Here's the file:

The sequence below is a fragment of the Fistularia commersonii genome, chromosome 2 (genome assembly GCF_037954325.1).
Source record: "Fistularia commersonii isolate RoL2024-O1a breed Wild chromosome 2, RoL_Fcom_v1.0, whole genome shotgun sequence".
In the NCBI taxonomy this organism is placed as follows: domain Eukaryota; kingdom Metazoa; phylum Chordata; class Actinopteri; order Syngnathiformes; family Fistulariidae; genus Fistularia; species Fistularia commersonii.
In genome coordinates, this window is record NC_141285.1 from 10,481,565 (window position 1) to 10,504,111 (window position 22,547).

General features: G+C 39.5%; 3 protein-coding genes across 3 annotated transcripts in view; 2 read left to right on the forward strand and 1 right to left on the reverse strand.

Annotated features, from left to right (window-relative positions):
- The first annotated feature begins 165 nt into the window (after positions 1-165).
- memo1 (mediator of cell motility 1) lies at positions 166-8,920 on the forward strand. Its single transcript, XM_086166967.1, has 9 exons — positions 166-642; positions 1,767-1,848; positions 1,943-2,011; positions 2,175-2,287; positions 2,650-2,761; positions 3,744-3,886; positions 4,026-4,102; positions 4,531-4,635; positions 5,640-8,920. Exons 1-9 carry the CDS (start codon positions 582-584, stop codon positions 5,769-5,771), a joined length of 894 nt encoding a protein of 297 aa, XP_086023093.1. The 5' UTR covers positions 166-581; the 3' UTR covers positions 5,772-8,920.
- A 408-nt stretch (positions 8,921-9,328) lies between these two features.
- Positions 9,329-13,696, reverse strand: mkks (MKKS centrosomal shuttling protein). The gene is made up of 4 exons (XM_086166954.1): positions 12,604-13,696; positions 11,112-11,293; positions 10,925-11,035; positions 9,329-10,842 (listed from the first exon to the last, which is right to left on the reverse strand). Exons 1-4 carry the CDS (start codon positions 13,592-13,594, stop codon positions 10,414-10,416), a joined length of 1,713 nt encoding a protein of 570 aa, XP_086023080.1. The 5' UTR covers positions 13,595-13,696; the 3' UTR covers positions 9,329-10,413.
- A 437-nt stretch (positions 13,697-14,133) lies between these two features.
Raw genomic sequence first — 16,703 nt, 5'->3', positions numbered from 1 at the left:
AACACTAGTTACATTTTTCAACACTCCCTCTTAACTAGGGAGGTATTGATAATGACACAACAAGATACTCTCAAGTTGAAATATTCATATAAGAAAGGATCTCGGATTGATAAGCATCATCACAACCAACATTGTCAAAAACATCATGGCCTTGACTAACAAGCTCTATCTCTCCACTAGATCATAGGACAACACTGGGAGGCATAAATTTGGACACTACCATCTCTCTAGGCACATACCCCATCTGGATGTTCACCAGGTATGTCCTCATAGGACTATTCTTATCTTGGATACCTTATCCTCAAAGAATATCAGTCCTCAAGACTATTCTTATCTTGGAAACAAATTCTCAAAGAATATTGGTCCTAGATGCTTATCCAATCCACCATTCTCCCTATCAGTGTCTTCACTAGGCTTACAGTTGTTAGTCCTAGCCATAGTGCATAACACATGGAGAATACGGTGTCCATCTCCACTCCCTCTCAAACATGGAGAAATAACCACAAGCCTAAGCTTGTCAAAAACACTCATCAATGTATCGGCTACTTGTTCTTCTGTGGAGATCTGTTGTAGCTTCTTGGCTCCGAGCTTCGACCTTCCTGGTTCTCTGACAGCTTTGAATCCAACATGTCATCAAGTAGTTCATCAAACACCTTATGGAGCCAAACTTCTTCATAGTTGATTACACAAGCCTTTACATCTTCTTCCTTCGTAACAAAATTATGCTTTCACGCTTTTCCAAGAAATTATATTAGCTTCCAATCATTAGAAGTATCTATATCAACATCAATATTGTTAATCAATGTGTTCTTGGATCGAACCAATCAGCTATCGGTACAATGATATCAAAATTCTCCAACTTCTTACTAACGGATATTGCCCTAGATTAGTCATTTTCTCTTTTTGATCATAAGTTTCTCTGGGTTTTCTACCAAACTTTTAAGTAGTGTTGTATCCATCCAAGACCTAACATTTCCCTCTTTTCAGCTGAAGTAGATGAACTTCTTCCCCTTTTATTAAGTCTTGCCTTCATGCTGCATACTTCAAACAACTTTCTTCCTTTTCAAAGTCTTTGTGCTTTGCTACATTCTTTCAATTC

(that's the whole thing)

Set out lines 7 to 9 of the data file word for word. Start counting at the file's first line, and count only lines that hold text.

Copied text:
- The first annotated feature begins 165 nt into the window (after positions 1-165).
- memo1 (mediator of cell motility 1) lies at positions 166-8,920 on the forward strand. Its single transcript, XM_086166967.1, has 9 exons — positions 166-642; positions 1,767-1,848; positions 1,943-2,011; positions 2,175-2,287; positions 2,650-2,761; positions 3,744-3,886; positions 4,026-4,102; positions 4,531-4,635; positions 5,640-8,920. Exons 1-9 carry the CDS (start codon positions 582-584, stop codon positions 5,769-5,771), a joined length of 894 nt encoding a protein of 297 aa, XP_086023093.1. The 5' UTR covers positions 166-581; the 3' UTR covers positions 5,772-8,920.
- A 408-nt stretch (positions 8,921-9,328) lies between these two features.